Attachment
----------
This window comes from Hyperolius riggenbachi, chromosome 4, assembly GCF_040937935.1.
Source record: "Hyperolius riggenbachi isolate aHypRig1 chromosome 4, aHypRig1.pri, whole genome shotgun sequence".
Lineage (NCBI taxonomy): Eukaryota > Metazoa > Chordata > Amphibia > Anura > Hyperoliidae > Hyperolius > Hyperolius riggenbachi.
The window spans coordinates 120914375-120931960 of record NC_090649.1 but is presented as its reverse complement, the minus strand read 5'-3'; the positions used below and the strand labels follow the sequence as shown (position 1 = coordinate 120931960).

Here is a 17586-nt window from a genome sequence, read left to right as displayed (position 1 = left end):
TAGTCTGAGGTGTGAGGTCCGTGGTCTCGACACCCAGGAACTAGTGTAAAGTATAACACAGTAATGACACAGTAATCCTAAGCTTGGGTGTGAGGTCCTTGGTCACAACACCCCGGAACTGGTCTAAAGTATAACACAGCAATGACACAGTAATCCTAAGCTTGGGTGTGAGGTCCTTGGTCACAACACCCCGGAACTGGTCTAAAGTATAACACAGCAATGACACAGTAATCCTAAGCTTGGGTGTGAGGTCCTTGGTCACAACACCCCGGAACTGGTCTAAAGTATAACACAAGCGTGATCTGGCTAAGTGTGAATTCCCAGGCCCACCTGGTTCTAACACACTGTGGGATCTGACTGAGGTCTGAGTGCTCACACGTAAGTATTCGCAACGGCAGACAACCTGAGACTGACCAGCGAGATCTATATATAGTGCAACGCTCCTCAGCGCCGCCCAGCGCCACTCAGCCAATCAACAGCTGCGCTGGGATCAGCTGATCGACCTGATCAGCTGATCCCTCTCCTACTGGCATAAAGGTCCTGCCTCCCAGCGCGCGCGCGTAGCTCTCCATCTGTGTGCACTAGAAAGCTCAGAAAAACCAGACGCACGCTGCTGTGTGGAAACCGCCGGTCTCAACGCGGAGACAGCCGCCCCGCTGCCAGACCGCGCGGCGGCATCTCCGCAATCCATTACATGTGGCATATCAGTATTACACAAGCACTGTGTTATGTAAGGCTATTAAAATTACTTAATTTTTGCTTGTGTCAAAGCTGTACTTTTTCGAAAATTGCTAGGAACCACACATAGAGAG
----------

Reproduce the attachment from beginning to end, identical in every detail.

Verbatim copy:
This window comes from Hyperolius riggenbachi, chromosome 4, assembly GCF_040937935.1.
Source record: "Hyperolius riggenbachi isolate aHypRig1 chromosome 4, aHypRig1.pri, whole genome shotgun sequence".
Lineage (NCBI taxonomy): Eukaryota > Metazoa > Chordata > Amphibia > Anura > Hyperoliidae > Hyperolius > Hyperolius riggenbachi.
The window spans coordinates 120914375-120931960 of record NC_090649.1 but is presented as its reverse complement, the minus strand read 5'-3'; the positions used below and the strand labels follow the sequence as shown (position 1 = coordinate 120931960).

Here is a 17586-nt window from a genome sequence, read left to right as displayed (position 1 = left end):
TAGTCTGAGGTGTGAGGTCCGTGGTCTCGACACCCAGGAACTAGTGTAAAGTATAACACAGTAATGACACAGTAATCCTAAGCTTGGGTGTGAGGTCCTTGGTCACAACACCCCGGAACTGGTCTAAAGTATAACACAGCAATGACACAGTAATCCTAAGCTTGGGTGTGAGGTCCTTGGTCACAACACCCCGGAACTGGTCTAAAGTATAACACAGCAATGACACAGTAATCCTAAGCTTGGGTGTGAGGTCCTTGGTCACAACACCCCGGAACTGGTCTAAAGTATAACACAAGCGTGATCTGGCTAAGTGTGAATTCCCAGGCCCACCTGGTTCTAACACACTGTGGGATCTGACTGAGGTCTGAGTGCTCACACGTAAGTATTCGCAACGGCAGACAACCTGAGACTGACCAGCGAGATCTATATATAGTGCAACGCTCCTCAGCGCCGCCCAGCGCCACTCAGCCAATCAACAGCTGCGCTGGGATCAGCTGATCGACCTGATCAGCTGATCCCTCTCCTACTGGCATAAAGGTCCTGCCTCCCAGCGCGCGCGCGTAGCTCTCCATCTGTGTGCACTAGAAAGCTCAGAAAAACCAGACGCACGCTGCTGTGTGGAAACCGCCGGTCTCAACGCGGAGACAGCCGCCCCGCTGCCAGACCGCGCGGCGGCATCTCCGCAATCCATTACATGTGGCATATCAGTATTACACAAGCACTGTGTTATGTAAGGCTATTAAAATTACTTAATTTTTGCTTGTGTCAAAGCTGTACTTTTTCGAAAATTGCTAGGAACCACACATAGAGAG